DURHAM, N.C. (WTVD) -- For many with student loan debt, this is not a day they've been looking forward to. Interest is racking up and borrowers wonder whether they'll ever be able to pay off their balances.
"When I say my heart is pounding in my chest right now, it is," said Jylonda Hill with anxiety in her voice. "If I didn't take the money out, I wouldn't have the education I deserve in the first place."
Hill is conflicted as interest on her six-figure student loan balance is growing. She wonders whether she should have opted out of college in the first place.
"In my genuine opinion, it hasn't been worth it," she said.
According to the Census Bureau, women like Hill bear the brunt of student loan debt. Black women are more likely than any other group to graduate with balances.
"It's going to be inconvenient for a lot of people and cause them to have payments for the next 15 to 30 years," said Arkell Barnes with Prudent Financial Group.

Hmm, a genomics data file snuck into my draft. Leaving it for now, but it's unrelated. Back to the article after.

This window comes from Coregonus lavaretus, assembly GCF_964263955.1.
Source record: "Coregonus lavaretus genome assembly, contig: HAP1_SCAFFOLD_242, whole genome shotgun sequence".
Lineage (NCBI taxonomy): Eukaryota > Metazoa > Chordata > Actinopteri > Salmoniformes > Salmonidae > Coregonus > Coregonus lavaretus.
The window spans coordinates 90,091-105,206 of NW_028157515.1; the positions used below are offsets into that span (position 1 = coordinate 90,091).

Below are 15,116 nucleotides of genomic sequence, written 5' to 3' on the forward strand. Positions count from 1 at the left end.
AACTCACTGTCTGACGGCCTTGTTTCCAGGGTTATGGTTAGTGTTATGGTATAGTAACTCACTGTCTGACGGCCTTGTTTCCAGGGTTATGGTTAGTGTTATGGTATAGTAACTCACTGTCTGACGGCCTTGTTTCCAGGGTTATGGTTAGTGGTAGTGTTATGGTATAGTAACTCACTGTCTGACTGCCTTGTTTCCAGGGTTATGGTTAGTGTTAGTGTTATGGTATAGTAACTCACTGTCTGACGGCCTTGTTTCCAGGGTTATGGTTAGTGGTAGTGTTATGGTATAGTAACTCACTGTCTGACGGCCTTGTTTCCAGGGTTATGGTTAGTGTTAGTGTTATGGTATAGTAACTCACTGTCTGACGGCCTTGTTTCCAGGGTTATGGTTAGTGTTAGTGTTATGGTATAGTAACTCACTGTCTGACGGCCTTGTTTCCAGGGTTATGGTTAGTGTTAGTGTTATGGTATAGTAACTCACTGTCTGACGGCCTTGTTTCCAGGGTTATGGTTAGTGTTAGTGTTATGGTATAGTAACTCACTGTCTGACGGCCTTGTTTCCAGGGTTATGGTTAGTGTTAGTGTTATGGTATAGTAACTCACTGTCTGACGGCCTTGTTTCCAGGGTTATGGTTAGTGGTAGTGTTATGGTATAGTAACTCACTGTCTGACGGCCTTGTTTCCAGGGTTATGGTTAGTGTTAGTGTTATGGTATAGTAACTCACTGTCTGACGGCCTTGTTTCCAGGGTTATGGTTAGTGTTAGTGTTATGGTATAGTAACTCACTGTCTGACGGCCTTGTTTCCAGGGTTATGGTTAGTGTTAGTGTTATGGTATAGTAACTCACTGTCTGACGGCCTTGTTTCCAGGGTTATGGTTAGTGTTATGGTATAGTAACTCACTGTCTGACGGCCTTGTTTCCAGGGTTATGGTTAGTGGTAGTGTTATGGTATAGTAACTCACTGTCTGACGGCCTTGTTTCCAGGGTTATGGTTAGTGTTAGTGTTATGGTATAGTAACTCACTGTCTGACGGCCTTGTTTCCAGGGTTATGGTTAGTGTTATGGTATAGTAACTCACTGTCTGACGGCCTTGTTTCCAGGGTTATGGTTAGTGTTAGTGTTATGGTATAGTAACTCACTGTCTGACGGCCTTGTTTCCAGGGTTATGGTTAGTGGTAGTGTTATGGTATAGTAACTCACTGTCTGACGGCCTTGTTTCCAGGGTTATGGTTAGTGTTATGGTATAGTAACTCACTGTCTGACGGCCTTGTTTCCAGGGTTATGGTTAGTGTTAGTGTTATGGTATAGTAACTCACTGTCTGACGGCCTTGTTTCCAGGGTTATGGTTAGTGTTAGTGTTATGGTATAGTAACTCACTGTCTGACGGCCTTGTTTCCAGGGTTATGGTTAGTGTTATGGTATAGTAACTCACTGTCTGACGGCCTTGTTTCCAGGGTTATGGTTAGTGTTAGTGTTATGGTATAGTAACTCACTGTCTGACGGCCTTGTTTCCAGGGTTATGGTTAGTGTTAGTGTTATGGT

The Durham-based financial advisor told ABC11 that accrued interest on student loans keep borrowers from buying homes, saving and investing. There are many long-term effects.
"They're not going to have funds to take trips, fund their children's college education. They're going to go into more debt getting loans for those things because of their loans," she said.
It's something experts say they believe can be felt for generations.
That's why Hill already feels a sense of hopelessness. She said she feels she won't ever be able to pay back the debt this lifetime.
"I think it's going to be a burden forever and I don't know that I'll live to see the day it's not," she said.